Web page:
But, perhaps, the most significant observation worth registering is that both Generals Washington and Taylor lived in the eighteenth and nineteenth centuries, whereas Fourth Republican Ghana inhabits a twenty-first century geopolitical milieu. It is equally significant to also point out that General Dwight David Eisenhower, whose old Mitchell Field Air Force Base residence is overlooked by this writer's office window, is the only distinguished American non-politician to have been drafted and/or courted by a political party – actually both the Republican and Democratic parties – for President of the United States in the twentieth century.
Interestingly General Zachary Taylor (1784-1850), who had had forty years of military experience prior to being drafted by the Whig Party for the U. S. presidency, died only 16 months after his inauguration. And in case the reader desires to know of President Taylor's terminal circumstances, it was a radical bout of cholera, though the records also give us to understand that Taylor's type of cholera was of the “aristocratic” kind, not to be confused with that which is routinely associated with impoverished Third-World countries of today.
We also hasten to add, for the general benefit of our readers, that General Eisenhower, the 34th President of the United States, had also served as the first Supreme Commander of what later became known as the North Atlantic Treaty Organization (NATO), as well as having served as President of New York's prestigious Columbia University.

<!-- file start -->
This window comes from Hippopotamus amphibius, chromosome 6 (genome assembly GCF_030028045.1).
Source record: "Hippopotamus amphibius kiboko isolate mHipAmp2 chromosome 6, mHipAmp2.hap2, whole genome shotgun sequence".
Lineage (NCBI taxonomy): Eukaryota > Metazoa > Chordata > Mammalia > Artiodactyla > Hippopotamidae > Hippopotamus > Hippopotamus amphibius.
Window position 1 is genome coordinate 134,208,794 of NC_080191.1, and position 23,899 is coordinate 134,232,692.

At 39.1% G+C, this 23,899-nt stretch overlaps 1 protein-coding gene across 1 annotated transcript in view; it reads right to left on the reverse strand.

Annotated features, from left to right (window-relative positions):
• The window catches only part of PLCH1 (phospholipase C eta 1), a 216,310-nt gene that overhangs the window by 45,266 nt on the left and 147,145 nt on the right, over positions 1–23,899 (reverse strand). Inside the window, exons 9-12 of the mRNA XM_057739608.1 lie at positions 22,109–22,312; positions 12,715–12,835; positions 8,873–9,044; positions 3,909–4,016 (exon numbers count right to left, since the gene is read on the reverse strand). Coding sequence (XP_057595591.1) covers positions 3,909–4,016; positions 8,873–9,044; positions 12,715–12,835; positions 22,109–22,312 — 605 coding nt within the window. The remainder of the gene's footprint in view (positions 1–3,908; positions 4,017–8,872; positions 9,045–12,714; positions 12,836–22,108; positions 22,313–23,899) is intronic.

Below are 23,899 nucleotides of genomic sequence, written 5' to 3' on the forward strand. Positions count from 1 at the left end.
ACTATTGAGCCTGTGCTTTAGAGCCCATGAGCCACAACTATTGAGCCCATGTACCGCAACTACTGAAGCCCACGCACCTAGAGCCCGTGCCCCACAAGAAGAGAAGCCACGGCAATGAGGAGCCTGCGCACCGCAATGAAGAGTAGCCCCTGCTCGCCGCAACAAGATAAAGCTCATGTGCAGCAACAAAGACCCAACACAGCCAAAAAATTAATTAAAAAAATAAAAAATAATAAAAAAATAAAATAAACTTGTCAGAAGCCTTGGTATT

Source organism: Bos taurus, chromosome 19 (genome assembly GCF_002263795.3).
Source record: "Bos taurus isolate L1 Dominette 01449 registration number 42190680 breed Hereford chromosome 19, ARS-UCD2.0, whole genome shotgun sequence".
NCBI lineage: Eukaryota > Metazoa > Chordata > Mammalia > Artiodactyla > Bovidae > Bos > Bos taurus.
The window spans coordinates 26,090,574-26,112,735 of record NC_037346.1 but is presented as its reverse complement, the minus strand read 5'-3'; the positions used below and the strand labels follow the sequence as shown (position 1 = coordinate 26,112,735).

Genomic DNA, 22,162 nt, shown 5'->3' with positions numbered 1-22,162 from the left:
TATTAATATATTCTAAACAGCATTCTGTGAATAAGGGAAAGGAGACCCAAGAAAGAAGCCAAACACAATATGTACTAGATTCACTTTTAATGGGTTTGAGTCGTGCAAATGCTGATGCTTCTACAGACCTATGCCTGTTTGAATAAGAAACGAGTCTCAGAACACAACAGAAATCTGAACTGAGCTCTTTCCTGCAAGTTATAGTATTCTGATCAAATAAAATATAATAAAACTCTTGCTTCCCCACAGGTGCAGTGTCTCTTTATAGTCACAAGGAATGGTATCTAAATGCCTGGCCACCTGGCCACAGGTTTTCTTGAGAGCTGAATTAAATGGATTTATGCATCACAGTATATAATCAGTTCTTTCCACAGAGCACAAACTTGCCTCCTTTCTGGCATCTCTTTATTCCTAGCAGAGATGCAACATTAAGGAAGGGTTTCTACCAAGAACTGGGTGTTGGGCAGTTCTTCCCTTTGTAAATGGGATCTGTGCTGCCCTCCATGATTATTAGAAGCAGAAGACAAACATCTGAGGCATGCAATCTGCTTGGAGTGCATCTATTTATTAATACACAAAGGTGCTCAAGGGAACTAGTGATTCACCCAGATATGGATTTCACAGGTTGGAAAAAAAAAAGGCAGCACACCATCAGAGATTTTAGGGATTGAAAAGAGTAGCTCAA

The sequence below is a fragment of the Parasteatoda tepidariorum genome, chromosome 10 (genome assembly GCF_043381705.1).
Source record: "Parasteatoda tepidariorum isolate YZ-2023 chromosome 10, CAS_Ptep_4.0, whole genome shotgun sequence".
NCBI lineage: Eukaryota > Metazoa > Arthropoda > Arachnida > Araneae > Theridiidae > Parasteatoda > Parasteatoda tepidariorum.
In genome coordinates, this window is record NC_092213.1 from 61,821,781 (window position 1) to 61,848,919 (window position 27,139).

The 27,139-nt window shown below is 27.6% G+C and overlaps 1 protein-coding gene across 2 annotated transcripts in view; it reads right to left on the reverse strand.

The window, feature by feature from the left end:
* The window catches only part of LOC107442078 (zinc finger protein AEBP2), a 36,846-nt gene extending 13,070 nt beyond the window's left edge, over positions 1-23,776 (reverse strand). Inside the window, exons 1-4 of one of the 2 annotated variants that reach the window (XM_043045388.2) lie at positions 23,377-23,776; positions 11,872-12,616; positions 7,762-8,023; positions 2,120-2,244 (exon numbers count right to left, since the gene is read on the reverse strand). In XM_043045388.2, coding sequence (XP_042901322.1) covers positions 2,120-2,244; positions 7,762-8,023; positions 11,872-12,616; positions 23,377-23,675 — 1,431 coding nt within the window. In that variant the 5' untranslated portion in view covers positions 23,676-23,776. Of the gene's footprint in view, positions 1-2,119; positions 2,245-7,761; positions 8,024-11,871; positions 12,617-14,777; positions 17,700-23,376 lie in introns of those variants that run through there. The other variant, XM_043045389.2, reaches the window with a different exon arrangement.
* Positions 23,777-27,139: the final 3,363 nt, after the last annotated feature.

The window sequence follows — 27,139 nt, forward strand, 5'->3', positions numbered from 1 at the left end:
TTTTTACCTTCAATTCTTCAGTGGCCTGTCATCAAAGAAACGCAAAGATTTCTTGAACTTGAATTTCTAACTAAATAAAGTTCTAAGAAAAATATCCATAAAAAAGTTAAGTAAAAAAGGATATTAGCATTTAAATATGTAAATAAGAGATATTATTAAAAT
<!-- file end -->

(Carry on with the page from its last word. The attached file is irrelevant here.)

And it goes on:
Finally, in the case of California's 38th Governor, Austrian-born Mr. Arnold Schwarzenegger, the plain and simple fact is that the man is not running for President of the United States, and so it is not clear why Dr. Kennedy decided to wedge him into the fray, as it were. Could it be out of desperation or sheer vanity or both? Or even abject disrespect for the political acumen of the proverbial average Ghanaian reader?
Interestingly, however, it is also widely known that staunch supporters and sympathizers of the “Governator,” among them United States Senators and Congressional Representatives, are enthusiastically campaigning for the U. S. Constitution to be amended to enable the Austrian-born “inexperienced” governor to run for President of the United States in the near future.
But here also, it is significant to point out the fact that Governor Schwarzenegger's governorship has precedent in the late former California Governor and U. S. President Ronald Reagan, a kindred Hollywood soul of Mr. Schwarzenegger's. Top the preceding off with the fact of Governor Schwarzenegger being an in-law to the famous superpower Kennedy political clan, and the entire Schwarzenegger phenomenon, at once, becomes a veritable accident according to plan; or doesn't it?
*Kwame Okoampa-Ahoofe, Jr., Ph.D., teaches English and Journalism at Nassau Community College of the State University of New York, Garden City. He is the author of “Dr. J. B. Danquah: Architect of Modern Ghana” (iUniverse.com, 2005). E-mail: [email protected]